The City of San Francisco grew up fast in the late 1800s. After the Mexican- American war and the discovery of gold in California's Sierra Nevada Mountains, the population mushroomed from the small town of Yerba Buena into a full scale international port city.
The place where you are presently standing was once the main shipping port of San Francisco. Here, regal clipper ships brought supplies and people from the Eastern U.S., Asia, Europe, and South America.
A series of early fires, landfill, and development buried this important pioneer seaport. Artifacts and entire ship hulls are now buried beneath your feet. In 1850, pioneer William Heath Davis wrote that this place “…was the thoroughfare for communication with vessels, and was crowded from morning 'til night with drays and wagons coming and going, sailors, miners and others of all nationalities; speaking with a great variety of tongues, moved busily about; steamers arriving and departing, schooners were taking merchandise for the mines, boats were crowding in here and there—the whole resembling a great beehive...”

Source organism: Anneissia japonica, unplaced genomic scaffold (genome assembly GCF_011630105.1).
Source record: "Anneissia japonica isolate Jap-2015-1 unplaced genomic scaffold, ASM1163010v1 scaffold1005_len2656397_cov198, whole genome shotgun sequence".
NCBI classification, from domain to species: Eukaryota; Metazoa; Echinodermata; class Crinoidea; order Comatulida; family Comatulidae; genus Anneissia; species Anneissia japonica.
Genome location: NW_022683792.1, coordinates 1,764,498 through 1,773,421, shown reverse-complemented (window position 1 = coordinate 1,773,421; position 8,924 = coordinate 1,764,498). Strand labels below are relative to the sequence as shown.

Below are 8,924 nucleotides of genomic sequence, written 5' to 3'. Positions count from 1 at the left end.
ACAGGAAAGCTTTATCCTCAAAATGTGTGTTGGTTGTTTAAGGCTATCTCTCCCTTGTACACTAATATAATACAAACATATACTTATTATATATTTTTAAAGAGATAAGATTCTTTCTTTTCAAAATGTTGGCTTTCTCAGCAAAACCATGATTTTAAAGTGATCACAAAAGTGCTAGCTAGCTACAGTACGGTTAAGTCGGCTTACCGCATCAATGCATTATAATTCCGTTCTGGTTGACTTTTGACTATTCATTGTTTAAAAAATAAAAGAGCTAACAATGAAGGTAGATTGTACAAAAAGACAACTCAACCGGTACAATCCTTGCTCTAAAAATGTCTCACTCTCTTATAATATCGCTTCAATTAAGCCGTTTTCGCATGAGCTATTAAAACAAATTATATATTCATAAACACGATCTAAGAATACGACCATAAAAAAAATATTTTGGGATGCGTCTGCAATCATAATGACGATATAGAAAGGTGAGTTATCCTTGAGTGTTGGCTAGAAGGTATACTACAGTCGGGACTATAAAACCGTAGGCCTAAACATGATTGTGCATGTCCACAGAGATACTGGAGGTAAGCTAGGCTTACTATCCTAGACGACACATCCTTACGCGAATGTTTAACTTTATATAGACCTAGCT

The beehive of activity continues on as we walk above the Gold Rush waterfront, California's first international hub of transportation and trade. The artists Corliss and Christopherson bring light to the strata of history with colorful historic maps and layers of imagery spanning time.